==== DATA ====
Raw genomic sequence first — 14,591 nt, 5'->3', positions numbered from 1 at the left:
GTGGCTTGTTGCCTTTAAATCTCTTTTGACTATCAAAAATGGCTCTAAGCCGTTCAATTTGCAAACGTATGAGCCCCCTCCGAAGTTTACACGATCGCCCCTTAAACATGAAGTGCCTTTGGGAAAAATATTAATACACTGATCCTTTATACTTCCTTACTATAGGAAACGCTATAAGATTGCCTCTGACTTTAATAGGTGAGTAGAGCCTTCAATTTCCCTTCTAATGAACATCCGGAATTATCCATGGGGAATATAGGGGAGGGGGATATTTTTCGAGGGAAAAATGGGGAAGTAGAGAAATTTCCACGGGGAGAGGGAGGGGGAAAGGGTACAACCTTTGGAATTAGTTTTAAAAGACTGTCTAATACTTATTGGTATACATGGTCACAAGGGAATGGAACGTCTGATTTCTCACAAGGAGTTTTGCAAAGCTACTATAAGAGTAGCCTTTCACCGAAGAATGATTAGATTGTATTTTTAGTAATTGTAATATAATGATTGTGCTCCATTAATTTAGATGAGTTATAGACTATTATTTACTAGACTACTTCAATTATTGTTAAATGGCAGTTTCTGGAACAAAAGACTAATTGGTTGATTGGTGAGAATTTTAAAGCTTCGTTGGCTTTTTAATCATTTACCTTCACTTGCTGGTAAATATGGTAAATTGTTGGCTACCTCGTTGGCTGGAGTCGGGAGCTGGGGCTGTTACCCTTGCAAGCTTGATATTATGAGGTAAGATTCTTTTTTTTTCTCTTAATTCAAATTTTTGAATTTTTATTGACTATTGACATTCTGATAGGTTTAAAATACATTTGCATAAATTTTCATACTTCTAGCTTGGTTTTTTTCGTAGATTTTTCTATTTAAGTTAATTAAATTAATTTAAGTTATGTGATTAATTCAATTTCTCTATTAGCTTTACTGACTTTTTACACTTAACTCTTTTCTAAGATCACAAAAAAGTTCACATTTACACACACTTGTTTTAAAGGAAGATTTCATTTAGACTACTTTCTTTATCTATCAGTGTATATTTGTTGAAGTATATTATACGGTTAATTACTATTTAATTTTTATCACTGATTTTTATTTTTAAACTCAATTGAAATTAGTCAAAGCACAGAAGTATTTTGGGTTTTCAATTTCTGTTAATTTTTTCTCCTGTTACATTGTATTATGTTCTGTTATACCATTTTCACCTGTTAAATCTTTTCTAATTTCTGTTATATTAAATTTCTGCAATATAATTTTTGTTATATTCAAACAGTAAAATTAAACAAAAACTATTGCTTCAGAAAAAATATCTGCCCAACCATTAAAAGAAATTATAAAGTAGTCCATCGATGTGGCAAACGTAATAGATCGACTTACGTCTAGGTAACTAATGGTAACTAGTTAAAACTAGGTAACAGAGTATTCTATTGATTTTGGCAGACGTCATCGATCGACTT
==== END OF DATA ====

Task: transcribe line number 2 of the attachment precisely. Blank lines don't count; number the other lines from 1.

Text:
GTGGCTTGTTGCCTTTAAATCTCTTTTGACTATCAAAAATGGCTCTAAGCCGTTCAATTTGCAAACGTATGAGCCCCCTCCGAAGTTTACACGATCGCCCCTTAAACATGAAGTGCCTTTGGGAAAAATATTAATACACTGATCCTTTATACTTCCTTACTATAGGAAACGCTATAAGATTGCCTCTGACTTTAATAGGTGAGTAGAGCCTTCAATTTCCCTTCTAATGAACATCCGGAATTATCCATGGGGAATATAGGGGAGGGGGATATTTTTCGAGGGAAAAATGGGGAAGTAGAGAAATTTCCACGGGGAGAGGGAGGGGGAAAGGGTACAACCTTTGGAATTAGTTTTAAAAGACTGTCTAATACTTATTGGTATACATGGTCACAAGGGAATGGAACGTCTGATTTCTCACAAGGAGTTTTGCAAAGCTACTATAAGAGTAGCCTTTCACCGAAGAATGATTAGATTGTATTTTTAGTAATTGTAATATAATGATTGTGCTCCATTAATTTAGATGAGTTATAGACTATTATTTACTAGACTACTTCAATTATTGTTAAATGGCAGTTTCTGGAACAAAAGACTAATTGGTTGATTGGTGAGAATTTTAAAGCTTCGTTGGCTTTTTAATCATTTACCTTCACTTGCTGGTAAATATGGTAAATTGTTGGCTACCTCGTTGGCTGGAGTCGGGAGCTGGGGCTGTTACCCTTGCAAGCTTGATATTATGAGGTAAGATTCTTTTTTTTTCTCTTAATTCAAATTTTTGAATTTTTATTGACTATTGACATTCTGATAGGTTTAAAATACATTTGCATAAATTTTCATACTTCTAGCTTGGTTTTTTTCGTAGATTTTTCTATTTAAGTTAATTAAATTAATTTAAGTTATGTGATTAATTCAATTTCTCTATTAGCTTTACTGACTTTTTACACTTAACTCTTTTCTAAGATCACAAAAAAGTTCACATTTACACACACTTGTTTTAAAGGAAGATTTCATTTAGACTACTTTCTTTATCTATCAGTGTATATTTGTTGAAGTATATTATACGGTTAATTACTATTTAATTTTTATCACTGATTTTTATTTTTAAACTCAATTGAAATTAGTCAAAGCACAGAAGTATTTTGGGTTTTCAATTTCTGTTAATTTTTTCTCCTGTTACATTGTATTATGTTCTGTTATACCATTTTCACCTGTTAAATCTTTTCTAATTTCTGTTATATTAAATTTCTGCAATATAATTTTTGTTATATTCAAACAGTAAAATTAAACAAAAACTATTGCTTCAGAAAAAATATCTGCCCAACCATTAAAAGAAATTATAAAGTAGTCCATCGATGTGGCAAACGTAATAGATCGACTTACGTCTAGGTAACTAATGGTAACTAGTTAAAACTAGGTAACAGAGTATTCTATTGATTTTGGCAGACGTCATCGATCGACTT